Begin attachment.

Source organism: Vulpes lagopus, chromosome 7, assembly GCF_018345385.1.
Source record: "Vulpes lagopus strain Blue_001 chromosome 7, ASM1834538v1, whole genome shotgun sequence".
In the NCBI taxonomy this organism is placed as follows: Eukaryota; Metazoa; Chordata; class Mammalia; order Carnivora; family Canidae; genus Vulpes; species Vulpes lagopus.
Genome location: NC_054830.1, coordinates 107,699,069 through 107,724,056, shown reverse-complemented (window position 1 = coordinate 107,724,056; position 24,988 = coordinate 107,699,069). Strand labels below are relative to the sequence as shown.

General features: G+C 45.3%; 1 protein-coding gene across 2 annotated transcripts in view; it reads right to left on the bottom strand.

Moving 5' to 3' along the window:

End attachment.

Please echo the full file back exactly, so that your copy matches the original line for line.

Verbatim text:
Source organism: Vulpes lagopus, chromosome 7, assembly GCF_018345385.1.
Source record: "Vulpes lagopus strain Blue_001 chromosome 7, ASM1834538v1, whole genome shotgun sequence".
In the NCBI taxonomy this organism is placed as follows: Eukaryota; Metazoa; Chordata; class Mammalia; order Carnivora; family Canidae; genus Vulpes; species Vulpes lagopus.
Genome location: NC_054830.1, coordinates 107,699,069 through 107,724,056, shown reverse-complemented (window position 1 = coordinate 107,724,056; position 24,988 = coordinate 107,699,069). Strand labels below are relative to the sequence as shown.

General features: G+C 45.3%; 1 protein-coding gene across 2 annotated transcripts in view; it reads right to left on the bottom strand.

Moving 5' to 3' along the window: